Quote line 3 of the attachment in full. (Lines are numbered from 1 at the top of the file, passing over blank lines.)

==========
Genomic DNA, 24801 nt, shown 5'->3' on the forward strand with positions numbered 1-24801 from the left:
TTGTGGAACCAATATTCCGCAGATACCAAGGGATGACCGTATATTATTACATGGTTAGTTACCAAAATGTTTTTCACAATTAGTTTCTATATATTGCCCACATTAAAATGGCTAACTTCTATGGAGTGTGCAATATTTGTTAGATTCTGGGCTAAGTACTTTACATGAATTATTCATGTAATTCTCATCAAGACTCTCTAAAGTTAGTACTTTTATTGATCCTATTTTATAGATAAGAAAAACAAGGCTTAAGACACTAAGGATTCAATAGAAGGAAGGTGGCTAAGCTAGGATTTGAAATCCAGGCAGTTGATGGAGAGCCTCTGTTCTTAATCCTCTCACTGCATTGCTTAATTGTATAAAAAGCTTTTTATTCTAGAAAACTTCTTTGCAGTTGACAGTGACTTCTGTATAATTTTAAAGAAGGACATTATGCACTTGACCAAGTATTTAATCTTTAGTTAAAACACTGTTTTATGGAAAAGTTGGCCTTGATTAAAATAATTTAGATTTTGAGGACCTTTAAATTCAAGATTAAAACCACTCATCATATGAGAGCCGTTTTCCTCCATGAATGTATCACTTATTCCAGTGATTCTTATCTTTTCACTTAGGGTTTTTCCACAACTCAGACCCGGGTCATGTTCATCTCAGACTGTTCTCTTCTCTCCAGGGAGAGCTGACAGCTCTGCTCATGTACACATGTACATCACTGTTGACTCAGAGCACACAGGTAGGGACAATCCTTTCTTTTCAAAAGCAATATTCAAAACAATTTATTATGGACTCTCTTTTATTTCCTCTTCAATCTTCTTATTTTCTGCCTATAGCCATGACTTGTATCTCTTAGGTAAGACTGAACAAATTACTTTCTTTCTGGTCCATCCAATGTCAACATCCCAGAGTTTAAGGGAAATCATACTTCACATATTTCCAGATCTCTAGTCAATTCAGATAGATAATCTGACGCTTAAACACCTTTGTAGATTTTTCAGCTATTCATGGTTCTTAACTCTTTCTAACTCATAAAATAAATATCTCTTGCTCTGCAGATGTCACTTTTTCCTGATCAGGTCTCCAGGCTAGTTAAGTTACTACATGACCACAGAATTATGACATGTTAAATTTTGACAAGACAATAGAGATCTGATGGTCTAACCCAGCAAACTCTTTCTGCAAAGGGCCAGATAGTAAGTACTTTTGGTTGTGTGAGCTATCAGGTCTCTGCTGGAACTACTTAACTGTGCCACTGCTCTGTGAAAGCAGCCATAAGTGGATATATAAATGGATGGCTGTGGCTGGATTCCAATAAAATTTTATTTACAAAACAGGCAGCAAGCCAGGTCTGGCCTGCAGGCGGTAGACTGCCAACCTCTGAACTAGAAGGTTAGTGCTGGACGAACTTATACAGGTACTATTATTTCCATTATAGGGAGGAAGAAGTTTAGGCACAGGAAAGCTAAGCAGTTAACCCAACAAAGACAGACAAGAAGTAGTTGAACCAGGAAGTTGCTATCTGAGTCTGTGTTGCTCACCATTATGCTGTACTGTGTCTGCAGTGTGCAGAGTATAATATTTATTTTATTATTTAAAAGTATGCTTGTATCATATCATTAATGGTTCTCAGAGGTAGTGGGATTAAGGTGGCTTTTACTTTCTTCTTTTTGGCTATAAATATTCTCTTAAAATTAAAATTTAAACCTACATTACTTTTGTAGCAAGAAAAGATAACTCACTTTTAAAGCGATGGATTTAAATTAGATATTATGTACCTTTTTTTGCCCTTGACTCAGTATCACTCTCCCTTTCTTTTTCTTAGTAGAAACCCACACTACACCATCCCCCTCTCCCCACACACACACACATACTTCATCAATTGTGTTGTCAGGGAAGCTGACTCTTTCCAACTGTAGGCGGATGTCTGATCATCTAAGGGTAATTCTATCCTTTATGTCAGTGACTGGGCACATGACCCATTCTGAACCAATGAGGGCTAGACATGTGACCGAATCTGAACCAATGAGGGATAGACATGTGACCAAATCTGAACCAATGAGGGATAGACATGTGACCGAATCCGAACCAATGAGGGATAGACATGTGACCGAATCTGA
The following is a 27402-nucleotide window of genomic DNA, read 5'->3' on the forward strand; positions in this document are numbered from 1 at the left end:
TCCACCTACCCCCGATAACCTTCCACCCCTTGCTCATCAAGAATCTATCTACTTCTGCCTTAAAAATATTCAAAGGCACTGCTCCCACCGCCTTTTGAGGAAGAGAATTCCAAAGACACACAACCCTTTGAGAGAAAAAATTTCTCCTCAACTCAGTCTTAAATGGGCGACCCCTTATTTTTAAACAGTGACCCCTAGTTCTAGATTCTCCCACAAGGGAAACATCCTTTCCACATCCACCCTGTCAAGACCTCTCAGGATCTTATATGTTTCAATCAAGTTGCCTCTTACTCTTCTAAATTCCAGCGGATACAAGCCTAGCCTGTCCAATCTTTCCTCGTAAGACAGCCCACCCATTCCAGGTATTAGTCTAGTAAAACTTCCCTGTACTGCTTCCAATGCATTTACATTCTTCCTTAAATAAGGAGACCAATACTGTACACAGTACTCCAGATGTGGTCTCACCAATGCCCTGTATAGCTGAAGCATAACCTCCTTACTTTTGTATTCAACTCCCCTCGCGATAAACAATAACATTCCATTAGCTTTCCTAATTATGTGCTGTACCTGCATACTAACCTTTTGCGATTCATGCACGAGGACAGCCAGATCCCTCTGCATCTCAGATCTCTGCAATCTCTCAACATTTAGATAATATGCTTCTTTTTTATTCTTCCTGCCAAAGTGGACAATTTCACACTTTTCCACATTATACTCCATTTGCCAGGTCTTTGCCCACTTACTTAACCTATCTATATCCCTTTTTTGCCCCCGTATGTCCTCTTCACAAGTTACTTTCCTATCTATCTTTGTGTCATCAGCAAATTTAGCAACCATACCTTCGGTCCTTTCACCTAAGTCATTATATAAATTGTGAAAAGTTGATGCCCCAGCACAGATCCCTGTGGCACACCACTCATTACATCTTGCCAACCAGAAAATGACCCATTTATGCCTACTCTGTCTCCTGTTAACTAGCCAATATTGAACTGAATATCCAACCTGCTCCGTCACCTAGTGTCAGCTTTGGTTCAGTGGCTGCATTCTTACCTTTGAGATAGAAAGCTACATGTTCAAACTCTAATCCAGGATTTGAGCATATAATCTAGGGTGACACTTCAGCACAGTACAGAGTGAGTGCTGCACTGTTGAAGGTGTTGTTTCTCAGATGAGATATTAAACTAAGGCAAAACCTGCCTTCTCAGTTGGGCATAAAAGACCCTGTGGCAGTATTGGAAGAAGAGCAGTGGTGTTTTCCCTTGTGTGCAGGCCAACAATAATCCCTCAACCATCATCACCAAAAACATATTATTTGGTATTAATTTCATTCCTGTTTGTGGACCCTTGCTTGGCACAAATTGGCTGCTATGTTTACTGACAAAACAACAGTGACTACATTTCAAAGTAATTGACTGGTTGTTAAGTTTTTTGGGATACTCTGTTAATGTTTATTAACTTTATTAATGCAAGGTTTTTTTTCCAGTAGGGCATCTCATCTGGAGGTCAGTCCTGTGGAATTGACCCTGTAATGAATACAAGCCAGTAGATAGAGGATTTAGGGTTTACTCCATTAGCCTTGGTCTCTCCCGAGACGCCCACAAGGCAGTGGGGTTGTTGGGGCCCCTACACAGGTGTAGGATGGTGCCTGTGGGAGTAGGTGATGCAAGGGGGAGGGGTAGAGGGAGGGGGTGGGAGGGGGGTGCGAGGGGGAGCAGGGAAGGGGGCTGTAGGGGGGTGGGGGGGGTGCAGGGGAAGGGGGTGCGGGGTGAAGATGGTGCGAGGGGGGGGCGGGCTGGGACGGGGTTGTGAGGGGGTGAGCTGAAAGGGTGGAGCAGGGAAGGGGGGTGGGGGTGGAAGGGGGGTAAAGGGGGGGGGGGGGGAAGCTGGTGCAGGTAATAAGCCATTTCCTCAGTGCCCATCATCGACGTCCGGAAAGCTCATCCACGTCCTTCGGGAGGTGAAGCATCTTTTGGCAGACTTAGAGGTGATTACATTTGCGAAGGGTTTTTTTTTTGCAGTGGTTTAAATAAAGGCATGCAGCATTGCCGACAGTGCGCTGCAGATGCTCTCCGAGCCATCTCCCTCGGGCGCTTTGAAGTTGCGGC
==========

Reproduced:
The following is a 27402-nucleotide window of genomic DNA, read 5'->3' on the forward strand; positions in this document are numbered from 1 at the left end: